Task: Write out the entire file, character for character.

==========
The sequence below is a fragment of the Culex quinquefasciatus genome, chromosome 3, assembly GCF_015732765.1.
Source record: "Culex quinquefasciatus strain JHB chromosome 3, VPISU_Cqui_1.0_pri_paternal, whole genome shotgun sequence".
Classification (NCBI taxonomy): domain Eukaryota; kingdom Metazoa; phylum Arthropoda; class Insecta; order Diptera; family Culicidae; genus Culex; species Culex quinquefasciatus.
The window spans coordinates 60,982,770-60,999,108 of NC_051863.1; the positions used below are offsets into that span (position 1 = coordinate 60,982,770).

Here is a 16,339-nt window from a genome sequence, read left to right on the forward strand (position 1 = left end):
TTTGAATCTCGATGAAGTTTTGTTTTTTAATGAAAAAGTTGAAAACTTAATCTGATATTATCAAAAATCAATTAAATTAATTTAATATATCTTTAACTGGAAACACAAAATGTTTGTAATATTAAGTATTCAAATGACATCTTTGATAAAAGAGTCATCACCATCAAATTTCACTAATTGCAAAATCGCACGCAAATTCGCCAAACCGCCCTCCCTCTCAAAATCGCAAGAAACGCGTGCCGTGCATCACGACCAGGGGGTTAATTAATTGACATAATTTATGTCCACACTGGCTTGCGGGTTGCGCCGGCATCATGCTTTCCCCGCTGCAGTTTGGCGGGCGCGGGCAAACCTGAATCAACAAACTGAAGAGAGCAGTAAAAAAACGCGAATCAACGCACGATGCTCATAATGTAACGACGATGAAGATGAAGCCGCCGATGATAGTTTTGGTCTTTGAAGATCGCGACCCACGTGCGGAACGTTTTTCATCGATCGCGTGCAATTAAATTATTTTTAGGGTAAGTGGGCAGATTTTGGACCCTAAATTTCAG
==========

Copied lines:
The sequence below is a fragment of the Culex quinquefasciatus genome, chromosome 3, assembly GCF_015732765.1.
Source record: "Culex quinquefasciatus strain JHB chromosome 3, VPISU_Cqui_1.0_pri_paternal, whole genome shotgun sequence".
Classification (NCBI taxonomy): domain Eukaryota; kingdom Metazoa; phylum Arthropoda; class Insecta; order Diptera; family Culicidae; genus Culex; species Culex quinquefasciatus.
The window spans coordinates 60,982,770-60,999,108 of NC_051863.1; the positions used below are offsets into that span (position 1 = coordinate 60,982,770).

Here is a 16,339-nt window from a genome sequence, read left to right on the forward strand (position 1 = left end):
TTTGAATCTCGATGAAGTTTTGTTTTTTAATGAAAAAGTTGAAAACTTAATCTGATATTATCAAAAATCAATTAAATTAATTTAATATATCTTTAACTGGAAACACAAAATGTTTGTAATATTAAGTATTCAAATGACATCTTTGATAAAAGAGTCATCACCATCAAATTTCACTAATTGCAAAATCGCACGCAAATTCGCCAAACCGCCCTCCCTCTCAAAATCGCAAGAAACGCGTGCCGTGCATCACGACCAGGGGGTTAATTAATTGACATAATTTATGTCCACACTGGCTTGCGGGTTGCGCCGGCATCATGCTTTCCCCGCTGCAGTTTGGCGGGCGCGGGCAAACCTGAATCAACAAACTGAAGAGAGCAGTAAAAAAACGCGAATCAACGCACGATGCTCATAATGTAACGACGATGAAGATGAAGCCGCCGATGATAGTTTTGGTCTTTGAAGATCGCGACCCACGTGCGGAACGTTTTTCATCGATCGCGTGCAATTAAATTATTTTTAGGGTAAGTGGGCAGATTTTGGACCCTAAATTTCAG